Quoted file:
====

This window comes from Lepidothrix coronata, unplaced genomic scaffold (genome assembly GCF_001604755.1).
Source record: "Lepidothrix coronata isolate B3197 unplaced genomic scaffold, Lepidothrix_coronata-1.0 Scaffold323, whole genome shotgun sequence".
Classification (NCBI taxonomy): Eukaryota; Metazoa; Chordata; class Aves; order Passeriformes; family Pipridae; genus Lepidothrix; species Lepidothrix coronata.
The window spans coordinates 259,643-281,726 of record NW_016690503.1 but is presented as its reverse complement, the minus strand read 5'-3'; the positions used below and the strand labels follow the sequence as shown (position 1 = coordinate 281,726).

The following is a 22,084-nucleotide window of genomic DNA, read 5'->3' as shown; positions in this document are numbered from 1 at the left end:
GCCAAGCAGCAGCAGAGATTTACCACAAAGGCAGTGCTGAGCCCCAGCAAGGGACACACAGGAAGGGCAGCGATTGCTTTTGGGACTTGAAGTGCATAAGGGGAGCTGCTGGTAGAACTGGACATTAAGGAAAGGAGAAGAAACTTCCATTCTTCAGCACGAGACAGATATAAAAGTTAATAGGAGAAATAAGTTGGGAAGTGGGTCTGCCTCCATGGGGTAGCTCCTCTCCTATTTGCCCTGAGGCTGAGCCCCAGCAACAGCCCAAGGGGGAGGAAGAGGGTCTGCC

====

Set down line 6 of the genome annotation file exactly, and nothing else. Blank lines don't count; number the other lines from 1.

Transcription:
GCCAAGCAGCAGCAGAGATTTACCACAAAGGCAGTGCTGAGCCCCAGCAAGGGACACACAGGAAGGGCAGCGATTGCTTTTGGGACTTGAAGTGCATAAGGGGAGCTGCTGGTAGAACTGGACATTAAGGAAAGGAGAAGAAACTTCCATTCTTCAGCACGAGACAGATATAAAAGTTAATAGGAGAAATAAGTTGGGAAGTGGGTCTGCCTCCATGGGGTAGCTCCTCTCCTATTTGCCCTGAGGCTGAGCCCCAGCAACAGCCCAAGGGGGAGGAAGAGGGTCTGCC